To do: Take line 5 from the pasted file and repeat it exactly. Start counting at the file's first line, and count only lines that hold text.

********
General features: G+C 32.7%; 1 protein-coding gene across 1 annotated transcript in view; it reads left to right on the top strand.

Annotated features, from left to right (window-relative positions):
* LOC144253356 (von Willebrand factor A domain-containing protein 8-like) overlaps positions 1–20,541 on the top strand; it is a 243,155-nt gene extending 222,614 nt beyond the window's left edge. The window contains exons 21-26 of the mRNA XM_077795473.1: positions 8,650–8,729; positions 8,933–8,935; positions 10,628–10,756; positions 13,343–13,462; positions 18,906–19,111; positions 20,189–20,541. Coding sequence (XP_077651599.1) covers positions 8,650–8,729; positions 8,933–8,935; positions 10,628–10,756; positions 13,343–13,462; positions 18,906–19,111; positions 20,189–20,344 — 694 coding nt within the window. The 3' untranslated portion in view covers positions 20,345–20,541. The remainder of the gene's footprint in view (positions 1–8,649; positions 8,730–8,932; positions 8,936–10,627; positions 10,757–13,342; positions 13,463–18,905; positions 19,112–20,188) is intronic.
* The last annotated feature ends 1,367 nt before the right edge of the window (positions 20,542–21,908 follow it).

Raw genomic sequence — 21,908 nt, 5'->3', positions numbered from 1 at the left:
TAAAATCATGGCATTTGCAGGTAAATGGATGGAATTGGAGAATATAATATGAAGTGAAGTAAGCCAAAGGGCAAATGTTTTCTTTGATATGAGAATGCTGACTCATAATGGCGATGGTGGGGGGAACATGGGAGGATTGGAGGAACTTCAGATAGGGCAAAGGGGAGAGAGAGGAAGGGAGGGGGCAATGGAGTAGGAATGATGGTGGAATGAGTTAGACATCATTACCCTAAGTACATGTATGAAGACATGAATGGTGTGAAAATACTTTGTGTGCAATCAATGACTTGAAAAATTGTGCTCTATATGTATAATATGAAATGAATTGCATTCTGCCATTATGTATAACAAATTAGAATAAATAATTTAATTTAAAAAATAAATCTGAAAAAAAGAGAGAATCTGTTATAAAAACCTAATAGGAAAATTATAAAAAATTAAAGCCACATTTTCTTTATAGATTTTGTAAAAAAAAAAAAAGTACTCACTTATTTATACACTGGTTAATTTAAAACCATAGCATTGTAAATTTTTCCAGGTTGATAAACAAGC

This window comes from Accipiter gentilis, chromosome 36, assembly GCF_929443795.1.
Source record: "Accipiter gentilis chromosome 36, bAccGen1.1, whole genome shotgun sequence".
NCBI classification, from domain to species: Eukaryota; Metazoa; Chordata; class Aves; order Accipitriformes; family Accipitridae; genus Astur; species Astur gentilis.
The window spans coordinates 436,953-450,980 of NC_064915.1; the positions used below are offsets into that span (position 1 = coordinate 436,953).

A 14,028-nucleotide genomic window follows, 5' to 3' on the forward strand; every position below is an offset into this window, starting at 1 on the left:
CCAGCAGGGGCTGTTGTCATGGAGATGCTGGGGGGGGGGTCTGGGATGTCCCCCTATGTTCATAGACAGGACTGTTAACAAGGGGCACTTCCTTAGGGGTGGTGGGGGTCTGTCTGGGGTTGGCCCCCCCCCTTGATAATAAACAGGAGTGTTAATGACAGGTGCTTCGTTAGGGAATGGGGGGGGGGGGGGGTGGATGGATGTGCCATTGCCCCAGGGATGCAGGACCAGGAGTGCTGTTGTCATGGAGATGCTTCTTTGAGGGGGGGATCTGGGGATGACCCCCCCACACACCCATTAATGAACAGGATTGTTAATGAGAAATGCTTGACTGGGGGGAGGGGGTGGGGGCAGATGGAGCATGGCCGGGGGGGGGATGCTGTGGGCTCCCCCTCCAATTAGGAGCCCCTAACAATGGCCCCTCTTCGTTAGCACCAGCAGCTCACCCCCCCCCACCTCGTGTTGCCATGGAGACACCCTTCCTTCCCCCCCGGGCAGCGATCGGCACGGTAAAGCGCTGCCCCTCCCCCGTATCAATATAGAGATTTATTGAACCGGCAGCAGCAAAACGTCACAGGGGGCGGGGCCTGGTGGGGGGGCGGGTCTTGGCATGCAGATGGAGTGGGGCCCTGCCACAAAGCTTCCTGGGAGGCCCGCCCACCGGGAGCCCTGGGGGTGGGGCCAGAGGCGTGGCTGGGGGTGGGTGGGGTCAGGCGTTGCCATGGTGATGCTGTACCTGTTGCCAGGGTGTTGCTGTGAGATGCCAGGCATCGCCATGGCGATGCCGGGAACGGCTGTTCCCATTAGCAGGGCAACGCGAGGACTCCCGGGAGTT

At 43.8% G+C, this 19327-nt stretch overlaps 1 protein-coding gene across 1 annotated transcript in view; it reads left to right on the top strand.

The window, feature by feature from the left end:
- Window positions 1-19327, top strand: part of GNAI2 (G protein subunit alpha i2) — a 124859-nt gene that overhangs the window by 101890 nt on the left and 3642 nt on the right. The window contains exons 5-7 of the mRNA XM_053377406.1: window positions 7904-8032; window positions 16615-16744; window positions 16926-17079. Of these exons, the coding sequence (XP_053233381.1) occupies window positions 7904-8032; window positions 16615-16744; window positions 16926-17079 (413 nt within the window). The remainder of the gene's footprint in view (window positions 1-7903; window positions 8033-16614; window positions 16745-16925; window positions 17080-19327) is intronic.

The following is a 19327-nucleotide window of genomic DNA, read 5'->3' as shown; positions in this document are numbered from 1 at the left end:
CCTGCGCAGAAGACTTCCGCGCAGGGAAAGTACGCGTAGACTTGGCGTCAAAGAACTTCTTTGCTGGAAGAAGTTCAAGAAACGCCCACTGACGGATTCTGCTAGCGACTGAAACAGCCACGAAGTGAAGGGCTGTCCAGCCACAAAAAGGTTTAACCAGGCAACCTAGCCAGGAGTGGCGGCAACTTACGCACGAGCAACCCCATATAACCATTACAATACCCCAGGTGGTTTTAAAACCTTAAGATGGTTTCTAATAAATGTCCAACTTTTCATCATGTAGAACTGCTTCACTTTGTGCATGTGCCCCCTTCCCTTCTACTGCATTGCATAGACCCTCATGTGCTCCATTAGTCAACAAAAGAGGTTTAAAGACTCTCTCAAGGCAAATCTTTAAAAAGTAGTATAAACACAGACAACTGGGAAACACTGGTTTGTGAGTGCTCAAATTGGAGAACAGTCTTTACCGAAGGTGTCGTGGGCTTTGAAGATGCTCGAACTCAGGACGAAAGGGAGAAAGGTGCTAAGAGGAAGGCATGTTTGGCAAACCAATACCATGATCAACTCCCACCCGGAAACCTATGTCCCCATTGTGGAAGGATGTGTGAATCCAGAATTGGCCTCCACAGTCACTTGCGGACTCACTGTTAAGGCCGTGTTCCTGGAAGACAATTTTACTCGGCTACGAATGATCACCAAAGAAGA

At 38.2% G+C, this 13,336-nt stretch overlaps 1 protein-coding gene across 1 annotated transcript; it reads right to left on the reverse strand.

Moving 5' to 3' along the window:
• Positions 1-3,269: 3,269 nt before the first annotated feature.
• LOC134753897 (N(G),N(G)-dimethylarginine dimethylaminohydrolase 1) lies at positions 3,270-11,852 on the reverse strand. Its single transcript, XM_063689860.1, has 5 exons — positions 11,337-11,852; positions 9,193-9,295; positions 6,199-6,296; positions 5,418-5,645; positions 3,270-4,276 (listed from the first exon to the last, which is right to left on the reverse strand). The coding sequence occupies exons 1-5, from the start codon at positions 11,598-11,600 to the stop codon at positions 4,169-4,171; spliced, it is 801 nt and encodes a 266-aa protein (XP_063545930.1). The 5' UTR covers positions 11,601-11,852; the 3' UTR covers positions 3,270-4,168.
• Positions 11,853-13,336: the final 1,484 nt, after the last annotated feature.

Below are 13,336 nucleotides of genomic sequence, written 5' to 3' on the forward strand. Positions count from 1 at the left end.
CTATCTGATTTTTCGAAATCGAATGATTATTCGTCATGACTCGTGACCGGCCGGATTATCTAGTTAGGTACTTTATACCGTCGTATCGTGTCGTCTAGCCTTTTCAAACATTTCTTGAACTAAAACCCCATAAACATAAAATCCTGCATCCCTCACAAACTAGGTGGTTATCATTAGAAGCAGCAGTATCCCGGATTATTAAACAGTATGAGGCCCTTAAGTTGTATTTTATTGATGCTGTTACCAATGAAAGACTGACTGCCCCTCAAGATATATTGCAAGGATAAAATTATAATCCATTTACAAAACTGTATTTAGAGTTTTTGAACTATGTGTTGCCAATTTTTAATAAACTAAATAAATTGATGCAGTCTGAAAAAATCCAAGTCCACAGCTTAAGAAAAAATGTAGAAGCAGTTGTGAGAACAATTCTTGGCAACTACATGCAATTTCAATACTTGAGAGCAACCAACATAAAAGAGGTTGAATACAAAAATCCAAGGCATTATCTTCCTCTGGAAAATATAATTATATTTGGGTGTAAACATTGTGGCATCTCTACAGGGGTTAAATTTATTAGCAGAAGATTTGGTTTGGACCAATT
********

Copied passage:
Raw genomic sequence — 21,908 nt, 5'->3', positions numbered from 1 at the left: